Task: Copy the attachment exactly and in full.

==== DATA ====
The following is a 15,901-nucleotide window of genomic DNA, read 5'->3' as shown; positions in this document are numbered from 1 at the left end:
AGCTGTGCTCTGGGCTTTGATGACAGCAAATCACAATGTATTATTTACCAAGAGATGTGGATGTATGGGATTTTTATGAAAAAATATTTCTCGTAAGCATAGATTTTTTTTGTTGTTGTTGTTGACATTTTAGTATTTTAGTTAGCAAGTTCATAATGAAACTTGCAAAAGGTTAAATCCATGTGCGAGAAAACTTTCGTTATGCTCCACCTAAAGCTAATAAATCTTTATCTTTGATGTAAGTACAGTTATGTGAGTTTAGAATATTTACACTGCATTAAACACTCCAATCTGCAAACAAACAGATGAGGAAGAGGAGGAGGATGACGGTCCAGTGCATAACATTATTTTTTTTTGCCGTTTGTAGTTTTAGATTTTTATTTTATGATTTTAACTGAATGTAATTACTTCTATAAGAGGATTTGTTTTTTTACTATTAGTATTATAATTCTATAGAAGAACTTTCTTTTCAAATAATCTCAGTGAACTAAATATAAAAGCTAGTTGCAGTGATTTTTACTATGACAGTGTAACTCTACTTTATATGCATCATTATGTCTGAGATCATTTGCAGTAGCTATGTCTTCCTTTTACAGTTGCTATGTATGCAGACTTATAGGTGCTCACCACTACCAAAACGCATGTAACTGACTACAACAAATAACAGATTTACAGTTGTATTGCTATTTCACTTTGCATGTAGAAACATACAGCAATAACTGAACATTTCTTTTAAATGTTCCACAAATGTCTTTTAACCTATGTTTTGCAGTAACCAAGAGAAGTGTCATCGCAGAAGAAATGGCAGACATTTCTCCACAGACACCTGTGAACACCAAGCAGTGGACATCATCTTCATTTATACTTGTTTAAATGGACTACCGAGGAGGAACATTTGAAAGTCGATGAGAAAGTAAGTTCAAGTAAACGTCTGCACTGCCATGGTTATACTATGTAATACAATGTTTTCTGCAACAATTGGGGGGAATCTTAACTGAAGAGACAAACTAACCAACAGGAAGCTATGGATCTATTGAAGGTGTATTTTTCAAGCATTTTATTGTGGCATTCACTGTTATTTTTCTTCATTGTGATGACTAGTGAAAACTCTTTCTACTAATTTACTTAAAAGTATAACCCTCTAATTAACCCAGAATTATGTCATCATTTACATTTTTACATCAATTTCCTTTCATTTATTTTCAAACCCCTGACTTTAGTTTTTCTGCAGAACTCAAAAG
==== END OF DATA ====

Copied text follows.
The following is a 15,901-nucleotide window of genomic DNA, read 5'->3' as shown; positions in this document are numbered from 1 at the left end:
AGCTGTGCTCTGGGCTTTGATGACAGCAAATCACAATGTATTATTTACCAAGAGATGTGGATGTATGGGATTTTTATGAAAAAATATTTCTCGTAAGCATAGATTTTTTTTGTTGTTGTTGTTGACATTTTAGTATTTTAGTTAGCAAGTTCATAATGAAACTTGCAAAAGGTTAAATCCATGTGCGAGAAAACTTTCGTTATGCTCCACCTAAAGCTAATAAATCTTTATCTTTGATGTAAGTACAGTTATGTGAGTTTAGAATATTTACACTGCATTAAACACTCCAATCTGCAAACAAACAGATGAGGAAGAGGAGGAGGATGACGGTCCAGTGCATAACATTATTTTTTTTTGCCGTTTGTAGTTTTAGATTTTTATTTTATGATTTTAACTGAATGTAATTACTTCTATAAGAGGATTTGTTTTTTTACTATTAGTATTATAATTCTATAGAAGAACTTTCTTTTCAAATAATCTCAGTGAACTAAATATAAAAGCTAGTTGCAGTGATTTTTACTATGACAGTGTAACTCTACTTTATATGCATCATTATGTCTGAGATCATTTGCAGTAGCTATGTCTTCCTTTTACAGTTGCTATGTATGCAGACTTATAGGTGCTCACCACTACCAAAACGCATGTAACTGACTACAACAAATAACAGATTTACAGTTGTATTGCTATTTCACTTTGCATGTAGAAACATACAGCAATAACTGAACATTTCTTTTAAATGTTCCACAAATGTCTTTTAACCTATGTTTTGCAGTAACCAAGAGAAGTGTCATCGCAGAAGAAATGGCAGACATTTCTCCACAGACACCTGTGAACACCAAGCAGTGGACATCATCTTCATTTATACTTGTTTAAATGGACTACCGAGGAGGAACATTTGAAAGTCGATGAGAAAGTAAGTTCAAGTAAACGTCTGCACTGCCATGGTTATACTATGTAATACAATGTTTTCTGCAACAATTGGGGGGAATCTTAACTGAAGAGACAAACTAACCAACAGGAAGCTATGGATCTATTGAAGGTGTATTTTTCAAGCATTTTATTGTGGCATTCACTGTTATTTTTCTTCATTGTGATGACTAGTGAAAACTCTTTCTACTAATTTACTTAAAAGTATAACCCTCTAATTAACCCAGAATTATGTCATCATTTACATTTTTACATCAATTTCCTTTCATTTATTTTCAAACCCCTGACTTTAGTTTTTCTGCAGAACTCAAAAG